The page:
CONTENTS Introduction Maps MILITARY MATTERS: One: Historical-political Legends 1. Edige Nogay 2. The ditch of Temir the Lame Ingush 3. Vakhtang Gorgasali Georgian 4. Where the name of Metekhi came from Georgian Two: Resistance to Foreign Invaders 5. Partu Patima Lak 6. Murtazali Lak 7. Shamil' Dargva Three: Resistance to Feudal Oppression 8. The Batyr Khuchulav Lak 9. Davdi of Balkhar Lak 10. The battle of the gorges Georgian 11. The sword of Mamuka Kalundauri Georgian 12. The death of the Areshidzes Georgian 13. Lom-Edalbi Ingush 14. About Tkhobya-Erda Ingush 15. The death of Napkha Kyagua Abkhaz 16. Kapsog Goshteliani Georgian Four: Rustling, Stealing of Animals 17. Sosuruk and Akbilek Balkar 18. Soska Solsa and Gorzhay Chechen-Ingush 19. Ashtotur and Prince Batok Balkar 20. The farmstead of Ssurdu Lak 21. The song of Shagumilav Ilyas Lak 22. The tomb of Beksultan Borogan Chechen-Ingush Five: Warriors, Including Blood Revenge 23. Aydemir-Khan Kabardan 24. The lament (gybza) for Andemyrkan Kabardan 25. Cha and Cherbazh Ingush 26. The living chain mail Georgian 27. The tradition about Bora Abayev Chechen-Ingush 28. The grandson of Kozash, and Germanch Chechen-Ingush 29. The abrek Sulumbek Ingush 30. The sister of seven brothers Ingush 31. How the Orstkhoys won back the land Ingush FOOD MATTERS Six: Hunting 32. The song about Biyneger Balkar 33. Dali is giving birth on the crags Georgian 34. Betkil Georgian 35. Dali and Amirani Georgian 36. Kvartsikhsky Tebru Ivane Georgian 37. Azhveypsh Abkhaz 38. Azhveypsh' daughter Abkhaz 39. The young man and the snow leopard Georgian 40. The Balkh meadow Georgian Seven: Legends About Shepherds, Including Cyclops Legends 41. Black-eyed Ashura Lak 42. Udaman Alil Lak 43. Seska Solsa and the wolf Ingush Cyclops legends: 44. Yoruzmek and Sosuruk Balkar 45. The story of One-Eye Georgian 46. Stories about giants (Vampolozh) Chechen-Ingush 47. Koloy-Kant Chechen-Ingush 48. Parcho Chechen Eight: Abundance 49. How the Ubykhs became gardeners Ubykh 50. The murderer Georgian 51. About the origin of abundance from the earth Ingush 52. The little bird of abundance Ingush 53. How the Nart-Orstkhoys vanished from the earth Ingush 54. Soska Solsa and the pelvic bone Chechen-Ingush 55. The return of abundance Chechen 56. How Lake Ritsa was formed Abkhaz 57. Elia, Christ and Saint George Georgian 58. About the meeting of Abul with the Shaytans Dargva FAMILY MATTERS Nine: Family and Personal Honour 59. Adyif Adyge 60. Adiyukh Adyge 61. The fortress of Chirks-Abaa Abkhaz 62. The black candles Abkhaz 63. The young man and the girl Abkhaz 64. Solsa Chechen 65. Beloved Albika Ingush 66. Said of Kumukh Lak 67. Murat Marshan Abkhaz 68. Shota and the lord of Tmogvi Georgian 69. The duty of hospitality Ingush 70. Gazi, the son of Aldam Ingush Ten: Relations Within the Family 71. The warrior of Shamil Chechen 72. Love for the father and love for the son Dargva 73. The fall of Anakopia Abkhaz 74. The fortresses of Gogia and Petre Georgian 75. Ali was left on the cliff Avar 76. The hunter-brothers Abkhaz 77. Akhkepig Chechen 78. Burkhay Izazha Lak 79. Chyuerdi Karachay 80. The sister Georgian 81. The son who went away to the army in Azayni Avar Eleven: Religion and Relations with the Dead 82. Batoko Shertuko Chechen-Ingush 83. Karashauay's revenge Balkar 84. Lega and Kopala Georgian 85. The resurrection of the Narts Balkar 86. The horse of Zezva Gaprindauli Georgian 87. Orshamar Arsh Ingush 88. Seska Solsa and Byatar Chechen-Ingush 89. Mikel-Gabriel Georgian 90. About Paleostomi Georgian Twelve: Prometheus Legends 91. The chained Amirani Georgian 92. The dragon turned to stone Georgian 93. Amirani and the herdsman Georgian 94. The legend of the return of fire Abkhaz 95. Pkharmat Chechen 96. How Sosuruk obtained fire for the Narts Balkar 97. Abrskil Abkhaz 98. Amiran Georgian 99. Bound Nasran Adyge 100. How Sharvili found fire Lezg Appendix. Note on "Legends about the Nart bogatyrs among the mountain Tatars of the Pyatigorsk Region of the Terek province", by S.-A. Urusbiev. Glossary Keyword and theme analysis References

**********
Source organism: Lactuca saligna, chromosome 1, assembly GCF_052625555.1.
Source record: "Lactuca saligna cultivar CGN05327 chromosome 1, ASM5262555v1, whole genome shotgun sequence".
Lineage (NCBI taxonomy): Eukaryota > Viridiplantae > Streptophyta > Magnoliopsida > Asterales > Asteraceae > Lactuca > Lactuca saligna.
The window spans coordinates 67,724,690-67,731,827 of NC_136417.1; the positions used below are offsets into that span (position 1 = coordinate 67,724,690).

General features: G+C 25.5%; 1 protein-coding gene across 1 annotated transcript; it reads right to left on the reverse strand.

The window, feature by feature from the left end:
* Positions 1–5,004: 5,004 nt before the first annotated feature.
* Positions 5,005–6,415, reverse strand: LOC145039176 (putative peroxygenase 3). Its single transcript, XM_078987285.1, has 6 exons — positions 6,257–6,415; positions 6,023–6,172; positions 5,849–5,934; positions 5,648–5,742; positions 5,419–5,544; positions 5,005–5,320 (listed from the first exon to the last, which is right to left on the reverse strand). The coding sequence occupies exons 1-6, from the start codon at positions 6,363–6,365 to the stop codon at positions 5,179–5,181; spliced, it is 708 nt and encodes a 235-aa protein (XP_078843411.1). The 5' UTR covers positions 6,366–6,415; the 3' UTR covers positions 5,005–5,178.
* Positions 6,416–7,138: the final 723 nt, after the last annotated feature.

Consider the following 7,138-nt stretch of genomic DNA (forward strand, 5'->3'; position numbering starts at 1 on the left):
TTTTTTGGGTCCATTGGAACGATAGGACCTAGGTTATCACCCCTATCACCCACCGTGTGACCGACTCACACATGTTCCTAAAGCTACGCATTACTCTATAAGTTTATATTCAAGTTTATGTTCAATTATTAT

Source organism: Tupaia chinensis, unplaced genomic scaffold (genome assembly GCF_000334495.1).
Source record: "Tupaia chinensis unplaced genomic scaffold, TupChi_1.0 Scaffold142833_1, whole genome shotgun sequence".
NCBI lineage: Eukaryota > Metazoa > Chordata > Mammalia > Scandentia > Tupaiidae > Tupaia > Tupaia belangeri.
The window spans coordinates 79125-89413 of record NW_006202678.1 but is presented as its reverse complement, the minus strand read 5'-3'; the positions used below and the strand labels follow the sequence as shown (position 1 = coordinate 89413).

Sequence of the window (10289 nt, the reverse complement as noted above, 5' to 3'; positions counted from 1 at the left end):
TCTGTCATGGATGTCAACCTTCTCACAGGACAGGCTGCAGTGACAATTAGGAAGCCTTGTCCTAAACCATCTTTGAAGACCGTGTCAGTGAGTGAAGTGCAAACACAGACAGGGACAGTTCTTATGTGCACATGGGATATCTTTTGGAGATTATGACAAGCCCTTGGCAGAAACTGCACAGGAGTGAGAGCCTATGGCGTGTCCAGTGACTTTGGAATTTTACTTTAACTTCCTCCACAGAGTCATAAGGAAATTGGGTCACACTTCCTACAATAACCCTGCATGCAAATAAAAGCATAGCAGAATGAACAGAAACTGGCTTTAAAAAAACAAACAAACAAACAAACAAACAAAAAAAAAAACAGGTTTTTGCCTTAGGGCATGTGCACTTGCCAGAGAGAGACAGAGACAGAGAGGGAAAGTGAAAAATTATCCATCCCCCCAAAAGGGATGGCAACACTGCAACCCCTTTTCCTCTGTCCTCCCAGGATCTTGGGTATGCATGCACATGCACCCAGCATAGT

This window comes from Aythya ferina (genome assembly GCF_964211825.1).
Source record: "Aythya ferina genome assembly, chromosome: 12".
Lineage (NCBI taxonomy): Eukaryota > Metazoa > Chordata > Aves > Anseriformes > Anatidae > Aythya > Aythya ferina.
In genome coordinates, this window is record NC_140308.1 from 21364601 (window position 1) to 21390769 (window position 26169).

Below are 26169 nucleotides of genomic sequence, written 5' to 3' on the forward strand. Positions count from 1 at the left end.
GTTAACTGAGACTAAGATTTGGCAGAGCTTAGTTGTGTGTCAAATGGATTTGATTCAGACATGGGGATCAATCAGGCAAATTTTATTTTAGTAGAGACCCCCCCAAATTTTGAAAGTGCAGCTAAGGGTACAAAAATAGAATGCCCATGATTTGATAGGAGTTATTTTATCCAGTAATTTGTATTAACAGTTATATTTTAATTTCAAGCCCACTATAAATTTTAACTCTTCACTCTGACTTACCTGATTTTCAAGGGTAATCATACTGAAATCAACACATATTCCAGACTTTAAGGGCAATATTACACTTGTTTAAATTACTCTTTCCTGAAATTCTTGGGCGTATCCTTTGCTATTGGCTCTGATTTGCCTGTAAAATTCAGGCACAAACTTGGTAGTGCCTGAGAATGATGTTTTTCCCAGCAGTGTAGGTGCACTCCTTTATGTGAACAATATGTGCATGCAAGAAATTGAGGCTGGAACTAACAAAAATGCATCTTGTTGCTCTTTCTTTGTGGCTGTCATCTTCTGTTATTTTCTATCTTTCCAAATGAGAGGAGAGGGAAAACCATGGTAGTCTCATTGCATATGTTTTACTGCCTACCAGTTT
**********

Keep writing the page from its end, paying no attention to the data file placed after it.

David Hunt is an expert of Caucasus folk literature. He was awarded the McDowell Prize from the Folklore Society in 2008. He lives in Kent, United Kingdom.
Endorsements: 'David Hunt's book has brought into the light some of the hidden treasures of the Caucasus, a region that has been largely unknown in the West except for its recent turmoil and wars. Hunt has given translations of a wide selection of folklore, representing every part of this complex and diverse region. He has given us tales of great wealth and variety, all in fluid prose. This is a major contribution not only to the study of the Caucasus, but also to world folklore.' John Colarusso, Professor Anthropology, and Linguistics and Languages, McMaster University, Canada 'The Caucasus is where European and Asian folklore both originate and interact: David Hunt's anthology is the first time that this remarkable world of pagan heroics and primeval myths has been opened to the English-speaking reader. The translations are both inventive and meticulous (sourced from Russian-language versions) in rendering the extraordinary folk poetry of the many nations of the Caucasus. Essential reading not only for folklorists, but for anyone seeking an insight into the cultures of the Caucasus.' Donald Rayfield, Queen Mary University of London